THERE'S AT least one aspect of Robbie Keane's move to West Ham which will be welcomed by long-suffering fans of the London club.
At least Keane hasn't come out yet and said how he's achieved his lifelong dream, the dream he has a kid on the backstreets of Dublin, of playing for West Ham United FC.
You see, we've heard that before (as our quotes show) about Celtic ("I always wanted to play for Celtic"), Liverpool ("for me as a kid growing up in Dublin, Liverpool was always my team") and even FC Internazionale, or Inter Milan as they're better known ("I always supported Inter").
After his move to West Ham was finalised last night Keane did reach out once in terms of sentiment about his new employers with a statement which probably came straight from the Blackberry of his agent and not from Keane's heart ("it's a fantastic club with a great tradition").
But there's no doubt that this move is a marriage of convenience -- Keane in need of a club which will offer him some game-time and West Ham a side badly in need of goals.
It's also a test for Keane of his hunger, his desire and as he swaps the loneliness of the cold shoulder at Tottenham for the harsh realities of a relegation dogfight with West Ham.
The fixture list ahead is a grim reality of the plight they are in: Blackpool away (this Wednesday, when Keane should make his debut), Birmingham at home and West Brom away. West Ham haven't won a league game since New Year's Day when they beat Wolves 2-0. Now they need to win game after game against the teams around them as bigger tests lie ahead, the Hammers due to play Liverpool, Spurs and Manchester United in a short space of time.
"If you get a couple of results you move fairly swiftly up that table," says Keane and the Irish captain is up for the fight.
"I am ready to help West Ham stay in the Premier League, which is the most important thing for this club.
"At the moment we're not in the best position that we would like to be but I'm here to help the squad.
"I'm sure with the players we've got here we can get into that position.
"We can stay in the Premier League. Look how close it is -- there are six or seven teams down there.
"When I went on loan to Celtic I scored 17 goals in 19 games and if I can do even half as well as I did there, then I'll be happy," Keane said.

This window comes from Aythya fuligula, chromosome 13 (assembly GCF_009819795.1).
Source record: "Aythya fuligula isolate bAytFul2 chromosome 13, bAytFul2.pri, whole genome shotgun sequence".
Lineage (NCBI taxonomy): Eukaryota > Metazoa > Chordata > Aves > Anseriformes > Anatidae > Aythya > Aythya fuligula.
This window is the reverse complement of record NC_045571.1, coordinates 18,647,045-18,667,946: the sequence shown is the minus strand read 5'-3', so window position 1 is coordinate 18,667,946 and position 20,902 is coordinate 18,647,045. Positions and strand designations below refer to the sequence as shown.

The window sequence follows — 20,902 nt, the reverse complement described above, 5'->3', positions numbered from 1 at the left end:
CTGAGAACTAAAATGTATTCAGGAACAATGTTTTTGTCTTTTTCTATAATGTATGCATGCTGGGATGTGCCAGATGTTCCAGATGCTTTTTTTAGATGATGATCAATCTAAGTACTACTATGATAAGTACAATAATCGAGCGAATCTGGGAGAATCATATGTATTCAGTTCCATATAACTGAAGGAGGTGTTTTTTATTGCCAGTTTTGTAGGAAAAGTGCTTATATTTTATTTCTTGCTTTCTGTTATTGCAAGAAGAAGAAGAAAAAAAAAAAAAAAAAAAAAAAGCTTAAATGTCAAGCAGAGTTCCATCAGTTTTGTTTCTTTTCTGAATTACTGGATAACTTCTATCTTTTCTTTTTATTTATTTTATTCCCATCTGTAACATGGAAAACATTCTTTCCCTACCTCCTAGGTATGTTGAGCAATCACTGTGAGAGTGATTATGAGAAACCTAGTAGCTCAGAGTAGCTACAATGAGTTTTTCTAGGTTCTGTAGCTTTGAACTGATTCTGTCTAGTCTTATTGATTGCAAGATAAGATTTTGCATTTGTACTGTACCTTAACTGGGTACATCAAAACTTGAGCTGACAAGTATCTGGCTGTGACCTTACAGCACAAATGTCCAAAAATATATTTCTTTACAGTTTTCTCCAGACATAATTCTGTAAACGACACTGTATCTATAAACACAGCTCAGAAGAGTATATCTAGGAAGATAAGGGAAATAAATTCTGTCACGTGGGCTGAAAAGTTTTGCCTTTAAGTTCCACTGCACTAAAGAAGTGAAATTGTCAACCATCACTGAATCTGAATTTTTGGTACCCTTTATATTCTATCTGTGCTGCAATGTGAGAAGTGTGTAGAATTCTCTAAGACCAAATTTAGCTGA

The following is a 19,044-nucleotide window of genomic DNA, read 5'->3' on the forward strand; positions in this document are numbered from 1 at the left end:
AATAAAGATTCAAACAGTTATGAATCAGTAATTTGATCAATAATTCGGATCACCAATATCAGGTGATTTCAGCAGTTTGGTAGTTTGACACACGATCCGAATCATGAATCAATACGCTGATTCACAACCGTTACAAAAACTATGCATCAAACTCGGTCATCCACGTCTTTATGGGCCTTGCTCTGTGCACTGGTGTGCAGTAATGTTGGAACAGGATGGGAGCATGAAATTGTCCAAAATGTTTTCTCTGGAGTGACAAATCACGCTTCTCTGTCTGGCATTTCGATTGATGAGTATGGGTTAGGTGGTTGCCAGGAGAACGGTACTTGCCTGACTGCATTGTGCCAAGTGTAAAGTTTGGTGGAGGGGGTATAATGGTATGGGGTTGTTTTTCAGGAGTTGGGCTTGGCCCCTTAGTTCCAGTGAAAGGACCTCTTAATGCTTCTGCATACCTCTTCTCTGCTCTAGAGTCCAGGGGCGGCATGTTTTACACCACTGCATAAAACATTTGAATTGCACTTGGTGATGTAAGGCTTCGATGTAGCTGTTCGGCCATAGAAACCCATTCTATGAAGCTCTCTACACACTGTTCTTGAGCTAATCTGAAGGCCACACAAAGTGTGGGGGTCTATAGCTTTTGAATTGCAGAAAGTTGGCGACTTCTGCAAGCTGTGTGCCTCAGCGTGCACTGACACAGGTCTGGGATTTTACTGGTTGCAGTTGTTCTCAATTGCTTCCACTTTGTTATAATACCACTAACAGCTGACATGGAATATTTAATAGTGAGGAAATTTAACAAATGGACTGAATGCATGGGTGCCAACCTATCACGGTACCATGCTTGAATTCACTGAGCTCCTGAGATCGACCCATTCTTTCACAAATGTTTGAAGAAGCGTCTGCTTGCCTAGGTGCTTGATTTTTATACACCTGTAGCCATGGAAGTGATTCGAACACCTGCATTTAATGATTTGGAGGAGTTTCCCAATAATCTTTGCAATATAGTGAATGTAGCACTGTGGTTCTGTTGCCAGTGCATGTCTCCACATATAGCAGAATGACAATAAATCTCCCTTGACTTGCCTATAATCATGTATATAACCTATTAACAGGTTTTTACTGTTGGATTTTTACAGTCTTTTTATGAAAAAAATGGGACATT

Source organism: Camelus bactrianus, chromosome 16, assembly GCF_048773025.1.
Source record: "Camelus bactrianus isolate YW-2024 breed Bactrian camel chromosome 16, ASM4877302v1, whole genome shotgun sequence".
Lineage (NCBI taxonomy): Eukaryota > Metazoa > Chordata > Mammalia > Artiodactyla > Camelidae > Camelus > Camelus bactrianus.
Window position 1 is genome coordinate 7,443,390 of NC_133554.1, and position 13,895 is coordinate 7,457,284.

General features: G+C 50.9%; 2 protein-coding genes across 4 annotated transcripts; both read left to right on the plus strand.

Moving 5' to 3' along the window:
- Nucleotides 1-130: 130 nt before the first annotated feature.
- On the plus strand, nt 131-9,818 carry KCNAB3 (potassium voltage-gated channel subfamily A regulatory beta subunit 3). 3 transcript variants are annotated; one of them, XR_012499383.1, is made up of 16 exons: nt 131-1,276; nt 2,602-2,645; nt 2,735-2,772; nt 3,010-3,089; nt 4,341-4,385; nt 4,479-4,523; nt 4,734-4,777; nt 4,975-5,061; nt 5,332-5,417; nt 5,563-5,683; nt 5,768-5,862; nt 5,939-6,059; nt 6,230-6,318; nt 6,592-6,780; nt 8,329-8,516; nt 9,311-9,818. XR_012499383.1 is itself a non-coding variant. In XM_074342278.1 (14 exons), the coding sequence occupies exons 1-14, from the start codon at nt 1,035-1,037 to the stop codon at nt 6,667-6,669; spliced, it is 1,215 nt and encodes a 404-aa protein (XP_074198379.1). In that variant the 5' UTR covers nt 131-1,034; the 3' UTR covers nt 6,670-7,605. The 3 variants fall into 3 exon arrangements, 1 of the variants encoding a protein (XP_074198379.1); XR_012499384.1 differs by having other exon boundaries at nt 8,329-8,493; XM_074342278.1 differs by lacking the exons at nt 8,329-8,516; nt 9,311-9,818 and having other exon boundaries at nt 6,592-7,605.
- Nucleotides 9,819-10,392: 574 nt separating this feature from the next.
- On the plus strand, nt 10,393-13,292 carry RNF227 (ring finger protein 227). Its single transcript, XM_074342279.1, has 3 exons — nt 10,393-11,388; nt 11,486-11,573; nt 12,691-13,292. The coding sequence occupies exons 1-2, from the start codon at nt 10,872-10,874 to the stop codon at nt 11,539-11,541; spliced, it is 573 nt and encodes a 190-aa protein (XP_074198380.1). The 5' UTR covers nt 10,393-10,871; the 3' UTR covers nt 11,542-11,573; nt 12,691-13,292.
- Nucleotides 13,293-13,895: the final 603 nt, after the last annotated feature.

Those words will not comfort Hammers fans all that much. Different time, different league, different world and different challenge that was. Keane scored most of his Celtic goals (10) against teams in the bottom half of the SPL, five against Kilmarnock alone, a Killie side which narrowly avoided relegation from the SPL and finished the season with a goal difference of -22.
Keane has struggled for goals at Anfield and White Hart Lane when he was in the home side, now finding the net there with a struggling Hammers side will be another stern test.
Ireland fans -- and manager Giovanni Trapattoni -- can only hope that Keane has better fortune at the Boleyn Ground than the last Irish international to play there.
The club has had strong links with this country over the years -- Irish players were quite the fashion at Upton Park after the war, as names like Tommy Moroney, Frank O'Farrell and Danny McGowan were popular Hammers, and later in life Liam Brady, David Kelly and Chris Hughton were capped while at West Ham.
But the last player to win a senior cap for us while on the books of West Ham United FC was David Connolly when he started up front -- alongside Robbie Keane no less -- in a Euro 2004 qualifier away to Switzerland.
Connolly did play for Ireland again after that but his career was on the wane. Keane is of course still a young man (30) and has a sensational scoring record at international level.
Whether he's the man to go out and nick crucial goals in relegation battles at Blackpool, West Brom and Stoke is another question that only Keane can answer.